How safety is at the heart of all that pipeline companies do.

April 28th was the National Day of Mourning in Canada, a day commemorating workers who have been killed, injured or suffered illness due to workplace related hazards and incidents.

In 2016, 905 workplace deaths were recorded in Canada.

It’s shocking to think that with today’s technology, awareness and education, we are faced with such incredible tragedy.

For Canada’s transmission pipeline industry, safety is at the heart of all that we do. That’s why every meeting starts with a safety moment, a reflection on how we can all stay safe – whether on the job or at home.

And that’s why CEPA members have made fostering a strong safety culture a priority.

 

What is safety culture?

 

Safety culture is the shared beliefs, attitudes, norms and behaviours within an organization that influence safety-related outcomes. It means that safety is embedded as one of the core principles of an organization, and every action that employees take is done with safety in mind.

A strong safety culture begins at the top, with powerful leadership that cares about employees, communities and every Canadian who comes in contact with the industry. Pipeline company executives and managers lead by example. They value safety efforts, expertise, promote an inquiring/reporting attitude and nurture a just culture.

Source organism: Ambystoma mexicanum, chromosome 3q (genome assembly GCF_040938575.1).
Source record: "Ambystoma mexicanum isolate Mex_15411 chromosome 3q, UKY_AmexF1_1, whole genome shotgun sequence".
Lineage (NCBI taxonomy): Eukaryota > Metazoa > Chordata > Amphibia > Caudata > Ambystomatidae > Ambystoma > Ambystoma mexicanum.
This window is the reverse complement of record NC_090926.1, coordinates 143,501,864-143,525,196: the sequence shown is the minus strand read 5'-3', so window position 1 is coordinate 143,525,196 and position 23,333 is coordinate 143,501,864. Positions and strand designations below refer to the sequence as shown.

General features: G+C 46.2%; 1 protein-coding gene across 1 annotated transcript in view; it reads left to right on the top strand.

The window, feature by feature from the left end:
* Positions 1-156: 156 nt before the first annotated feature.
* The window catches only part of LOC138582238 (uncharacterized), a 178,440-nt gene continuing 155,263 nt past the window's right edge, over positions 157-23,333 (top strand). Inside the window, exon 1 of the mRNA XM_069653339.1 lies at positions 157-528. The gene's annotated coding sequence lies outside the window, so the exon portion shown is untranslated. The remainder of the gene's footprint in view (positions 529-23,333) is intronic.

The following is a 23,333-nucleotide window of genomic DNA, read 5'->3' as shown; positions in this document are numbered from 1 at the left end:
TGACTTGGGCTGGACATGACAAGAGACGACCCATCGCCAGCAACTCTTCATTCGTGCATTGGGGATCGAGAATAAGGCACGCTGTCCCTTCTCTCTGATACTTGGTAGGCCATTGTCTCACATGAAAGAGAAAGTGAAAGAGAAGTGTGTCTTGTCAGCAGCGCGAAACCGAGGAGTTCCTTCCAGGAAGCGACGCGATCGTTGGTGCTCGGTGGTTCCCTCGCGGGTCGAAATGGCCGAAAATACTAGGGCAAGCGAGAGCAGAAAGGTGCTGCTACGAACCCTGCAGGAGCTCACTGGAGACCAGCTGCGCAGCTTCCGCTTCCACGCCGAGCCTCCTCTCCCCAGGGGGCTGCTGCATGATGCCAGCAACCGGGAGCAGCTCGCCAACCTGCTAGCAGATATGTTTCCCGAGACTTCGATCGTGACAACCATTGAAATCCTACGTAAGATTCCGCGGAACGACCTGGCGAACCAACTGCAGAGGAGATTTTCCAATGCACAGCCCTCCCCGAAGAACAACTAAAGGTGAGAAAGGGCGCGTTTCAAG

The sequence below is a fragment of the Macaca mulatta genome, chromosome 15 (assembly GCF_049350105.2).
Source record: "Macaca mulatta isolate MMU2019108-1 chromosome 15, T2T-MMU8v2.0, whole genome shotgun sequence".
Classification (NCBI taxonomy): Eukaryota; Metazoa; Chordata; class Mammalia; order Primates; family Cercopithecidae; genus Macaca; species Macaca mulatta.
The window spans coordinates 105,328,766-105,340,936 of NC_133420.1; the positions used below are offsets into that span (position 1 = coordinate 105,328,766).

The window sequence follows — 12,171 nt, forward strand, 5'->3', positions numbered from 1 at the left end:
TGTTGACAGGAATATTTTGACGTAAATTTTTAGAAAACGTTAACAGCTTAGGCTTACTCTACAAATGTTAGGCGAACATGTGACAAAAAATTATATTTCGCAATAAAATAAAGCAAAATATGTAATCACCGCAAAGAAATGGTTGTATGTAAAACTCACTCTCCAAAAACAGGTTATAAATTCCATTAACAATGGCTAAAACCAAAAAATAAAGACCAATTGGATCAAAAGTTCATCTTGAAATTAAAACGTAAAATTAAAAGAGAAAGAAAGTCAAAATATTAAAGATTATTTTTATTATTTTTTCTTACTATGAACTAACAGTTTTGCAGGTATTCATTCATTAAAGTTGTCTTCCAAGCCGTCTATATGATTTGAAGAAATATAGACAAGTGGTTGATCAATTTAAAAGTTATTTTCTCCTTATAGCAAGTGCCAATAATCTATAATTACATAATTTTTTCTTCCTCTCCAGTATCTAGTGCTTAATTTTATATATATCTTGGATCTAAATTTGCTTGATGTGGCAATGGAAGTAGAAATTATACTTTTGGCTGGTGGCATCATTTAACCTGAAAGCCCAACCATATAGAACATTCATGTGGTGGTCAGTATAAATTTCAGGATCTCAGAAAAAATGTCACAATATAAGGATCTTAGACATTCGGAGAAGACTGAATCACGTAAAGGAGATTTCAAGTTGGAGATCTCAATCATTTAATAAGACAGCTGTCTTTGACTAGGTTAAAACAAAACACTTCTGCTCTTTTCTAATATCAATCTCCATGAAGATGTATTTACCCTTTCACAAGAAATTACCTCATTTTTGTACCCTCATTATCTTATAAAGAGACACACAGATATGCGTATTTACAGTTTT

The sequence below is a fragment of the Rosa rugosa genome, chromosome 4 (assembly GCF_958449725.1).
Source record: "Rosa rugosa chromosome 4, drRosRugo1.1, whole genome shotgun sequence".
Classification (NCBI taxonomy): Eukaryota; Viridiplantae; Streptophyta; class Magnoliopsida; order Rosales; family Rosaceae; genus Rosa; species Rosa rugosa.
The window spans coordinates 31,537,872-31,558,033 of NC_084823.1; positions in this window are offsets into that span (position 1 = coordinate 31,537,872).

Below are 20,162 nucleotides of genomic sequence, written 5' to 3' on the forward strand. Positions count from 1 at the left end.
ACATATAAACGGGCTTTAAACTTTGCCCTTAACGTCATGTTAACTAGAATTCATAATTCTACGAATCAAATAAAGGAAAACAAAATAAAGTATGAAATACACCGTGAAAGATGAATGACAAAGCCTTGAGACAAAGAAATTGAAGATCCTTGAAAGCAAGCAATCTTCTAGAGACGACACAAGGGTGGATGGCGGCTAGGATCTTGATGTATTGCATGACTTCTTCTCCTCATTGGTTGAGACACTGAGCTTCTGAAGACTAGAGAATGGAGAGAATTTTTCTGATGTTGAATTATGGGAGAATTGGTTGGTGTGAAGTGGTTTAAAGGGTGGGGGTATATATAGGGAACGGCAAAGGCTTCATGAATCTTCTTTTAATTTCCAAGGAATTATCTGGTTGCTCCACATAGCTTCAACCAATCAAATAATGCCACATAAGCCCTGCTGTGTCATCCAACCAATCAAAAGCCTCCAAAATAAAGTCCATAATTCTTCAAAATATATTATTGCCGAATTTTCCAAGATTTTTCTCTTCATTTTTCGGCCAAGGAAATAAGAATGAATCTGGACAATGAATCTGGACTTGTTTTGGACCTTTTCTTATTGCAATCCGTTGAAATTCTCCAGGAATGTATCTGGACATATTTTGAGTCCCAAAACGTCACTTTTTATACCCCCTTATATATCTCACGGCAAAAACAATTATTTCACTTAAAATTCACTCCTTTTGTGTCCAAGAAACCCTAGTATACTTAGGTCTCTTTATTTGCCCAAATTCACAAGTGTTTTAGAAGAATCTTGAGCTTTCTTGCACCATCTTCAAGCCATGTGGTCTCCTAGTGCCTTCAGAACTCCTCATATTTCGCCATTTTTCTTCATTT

Other elements of a strong safety culture in an organization include:

  • Vigilance: knowing what’s going on, understanding safety information, reporting errors, sharing safety information
  • Empowerment and accountability: participation in safety activities, organization-wide safety ownership and communication, willingness to do what’s right
  • Resiliency: being ready to respond to unanticipated or changing conditions in a timely and effective manner

A strong safety culture does not spring up overnight. It requires systematic, long-term work, consistency and perseverance.

CEPA members have been developing their safety cultures for years, focusing on how to facilitate excellent safety performance within their own organizations. They are regularly evaluating their safety processes and programs by preparing audits on their own performance – constantly asking “how might we do this better?”

That’s why in 2015, all member companies came together to collaborate on safety culture with a commitment to developing a guidance document and facilitating shared learning opportunities arising from incidents. This work has led to a nearly 40% decline in work-related injury rates among CEPA member company employees and zero fatalities over the past five years.

Canada’s transmission pipelines are the safest and most responsible way to transport the energy that Canadians use every day. Developing a strong and deep safety culture is just one of the ways CEPA members work to make sure this continues to be true.